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technical and social structures in the pseudonymous economy


When a person does business pseudonymously (where I consider
pseudonymity to be == anonymity & non-repudiation & two-way
communication (where non-repudation presupposes some sort of
identifier of the actor)) then that person is exempt (for the most
part) from the threat of physical retribution, the force of law,
etc.  Thus in order to be trusted with some valuable information
such as money this person needs to offer up some collateral which
can be debitted in the case that they violate their contract.  Of 
course this raises the question of who holds the collateral, and it is
a big open spot where statists might jump in with their tired old 
rhetoric (as soon as they clue in to what's going on here), but 
I sincerely hope that a highly redundant, interdependent, robust set 
of private "lien, escrow and arbitration" agencies take up the job.

As a simple example, pseudonymous E-bank customers can be required to 
keep positive balances in their accounts, and in the case that they
are caught trying to double-spend or commit other fraud, a fine can be
withdrawn from this account by the bank.  This model can be applied to
any pseudonymous transaction or contract.  It is important to note 
that this technique does *not* eliminate the risk of fraud--  it 
reduces the likelihood that the pseudonymous customer can commit fraud
successfully and it *increases* the likelihood that the bank can do

Of course this is not necessary if we are not giving the pseudonym any
opportunity to cheat us (because we are using all on-line clearing 
etc.) but for most (I think) applications it is necessary to extend to
the pseudonym some amount of trust, in the form of a "loan" or other 
credit, or, in the form of other digital credentials, access to 
information etc. etc.

I consider this to be a very important idea for the development of
the cyberspace economy/community/libertaria and as I mentioned it
is a point where it would be more easy for the statists to attempt 
an inroad into said community.

I envision a situation in which a pseudonym cannot cheat anyone out
of more money than he has already put up as collateral on his
contract.  Thus mere cyber-fraud is never profitable.  Instead, the 
only way to cheat people is to subvert the escrow&arbitration agencies
into ruling unfairly in your favor, allowing you to abscond with your 
collateral and so forth.  This, unfortunately, moves the whole mess of
"law and society" from the elegant cryptographic solutions that we all
love back into the realm of politics, social ideology and so forth, 
but I think we are in a better position to insure fair dealings now
that we have these cryptographic capabilities like non-repudiation
& privacy, and the currency & transaction protocols which follow
from them.

Note that because the escrow&arbitration agencies are likely to be 
large, redundant and interdependent a petty criminal will not have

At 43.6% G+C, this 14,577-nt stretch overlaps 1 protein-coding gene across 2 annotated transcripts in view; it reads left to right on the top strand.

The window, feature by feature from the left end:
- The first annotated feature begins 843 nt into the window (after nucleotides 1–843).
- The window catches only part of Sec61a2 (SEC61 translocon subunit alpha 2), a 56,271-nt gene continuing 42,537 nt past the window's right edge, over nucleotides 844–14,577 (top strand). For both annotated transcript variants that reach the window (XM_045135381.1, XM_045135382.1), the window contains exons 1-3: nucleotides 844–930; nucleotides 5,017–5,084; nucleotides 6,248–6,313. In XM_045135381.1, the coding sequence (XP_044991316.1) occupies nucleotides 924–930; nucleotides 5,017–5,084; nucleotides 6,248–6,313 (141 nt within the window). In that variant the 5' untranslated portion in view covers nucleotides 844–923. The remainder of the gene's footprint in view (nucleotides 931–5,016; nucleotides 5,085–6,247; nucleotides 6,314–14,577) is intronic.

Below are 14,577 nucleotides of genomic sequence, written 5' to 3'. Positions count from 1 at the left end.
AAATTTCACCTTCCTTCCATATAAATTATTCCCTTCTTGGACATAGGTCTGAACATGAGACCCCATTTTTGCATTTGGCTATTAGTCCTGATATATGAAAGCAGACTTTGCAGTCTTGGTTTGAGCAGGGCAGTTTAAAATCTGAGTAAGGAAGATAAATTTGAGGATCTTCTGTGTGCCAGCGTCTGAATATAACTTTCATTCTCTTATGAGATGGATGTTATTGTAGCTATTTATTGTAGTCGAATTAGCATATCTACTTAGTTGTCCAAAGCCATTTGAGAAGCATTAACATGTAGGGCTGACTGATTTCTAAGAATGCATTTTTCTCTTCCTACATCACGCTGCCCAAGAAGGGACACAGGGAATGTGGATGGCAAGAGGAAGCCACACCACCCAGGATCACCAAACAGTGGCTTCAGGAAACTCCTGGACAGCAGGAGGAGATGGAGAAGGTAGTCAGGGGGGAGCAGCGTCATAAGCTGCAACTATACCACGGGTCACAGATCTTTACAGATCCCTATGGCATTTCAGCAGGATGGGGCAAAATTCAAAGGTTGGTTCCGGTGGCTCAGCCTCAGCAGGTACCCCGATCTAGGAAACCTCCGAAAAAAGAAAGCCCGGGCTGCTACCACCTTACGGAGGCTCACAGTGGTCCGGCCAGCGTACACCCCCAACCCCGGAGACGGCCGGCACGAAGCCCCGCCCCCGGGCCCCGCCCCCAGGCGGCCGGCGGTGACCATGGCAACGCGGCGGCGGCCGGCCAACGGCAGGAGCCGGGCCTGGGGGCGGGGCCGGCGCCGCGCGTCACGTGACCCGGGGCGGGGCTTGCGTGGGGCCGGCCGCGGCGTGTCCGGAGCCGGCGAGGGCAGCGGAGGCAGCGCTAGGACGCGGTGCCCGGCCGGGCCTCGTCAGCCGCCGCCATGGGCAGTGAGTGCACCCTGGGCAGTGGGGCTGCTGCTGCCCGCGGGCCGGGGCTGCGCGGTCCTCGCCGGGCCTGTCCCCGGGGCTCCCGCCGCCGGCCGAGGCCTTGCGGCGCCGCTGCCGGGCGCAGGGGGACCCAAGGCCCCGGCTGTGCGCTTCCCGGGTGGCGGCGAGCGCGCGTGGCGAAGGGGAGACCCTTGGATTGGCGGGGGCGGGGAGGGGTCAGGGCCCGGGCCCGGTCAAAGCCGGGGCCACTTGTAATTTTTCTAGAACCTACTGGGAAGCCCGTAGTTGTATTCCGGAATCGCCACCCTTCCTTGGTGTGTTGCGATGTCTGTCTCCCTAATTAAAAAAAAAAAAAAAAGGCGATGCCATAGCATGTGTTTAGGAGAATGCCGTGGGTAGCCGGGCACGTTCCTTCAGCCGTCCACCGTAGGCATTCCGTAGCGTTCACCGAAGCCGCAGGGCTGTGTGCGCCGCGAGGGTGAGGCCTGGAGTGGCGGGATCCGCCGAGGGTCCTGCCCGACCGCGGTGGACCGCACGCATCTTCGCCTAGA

much chance of subverting them, but a major one-time heist is 
theoretically effective, as is the organized, large-scale extortion 
which does not heist it all at once but which instead siphons off an
extortion (tax) payment at regular intervals.  (Note strong 
resemblance between this last criminal strategy and the behavior of 
most governments.)

Of course I'm not the first to think about these kinds of things.
<a href="ftp://ftp.netcom.com/pub/sz/szabo/home.html"> Nick Szabo </a>
([email protected]) in particular has thought a lot about making the 
escrow&arbitration process mathematically deterministic, when he talks
about his "liens" and "smart contracts", but my intuition is that the 
domain of contracts which are amenable to mathematically-controlled
escrow&arbitration is much smaller than the domain of contracts which 
need a trusted intelligence to do the escrow&arbitration.  (Nick also 
discusses the trusted-intelligence issues, such as using n-of-m key 
splitting to distribute the arbitration power.)

In summary:  lien, escrow and arbitration agencies, which are endowed
by the principals with the authority to adjudicate fraud cases, and 
which are entrusted by the principals with the electronic cash, crypto
keys, and so forth to enforce their decisions, will be essential to 
the operation of the pseudonymous economy.  These agencies will
themselves be the targets and/or the perpetrators of theft, however.
Concerned citizens of the world need to start thinking about how to
minimize these risks.  Factors to consider include:  The relatively
low start-up costs of such agencies, the role of governments, mafia, 
or other force-wielding organizations, and "the problem of 
pseudonymity" (can't tell if two pseudonyms are under same True 
Person's control) possibly leading to a single organization 
controlling a large enough share of escrow&arbitration services that 
it can initiate heists or extortion.

I'll be trying to write these ideas of mine into a set of HTML
documents for display on my web pages.  I appreciate all
constructive correspondance.

(P.S.  Of course a pseudonym's reputation may be considered by some
to be valuable enough to use as this "collateral" or "lien".   
It wouldn't be so considered by me.  I'd take cash.)



signatures follow
            "To strive, to seek, to find and not to yield."   
    <a href="http://www-ugrad.cs.colorado.edu/~wilcoxb/Niche.html">

                          [email protected]                   </a>

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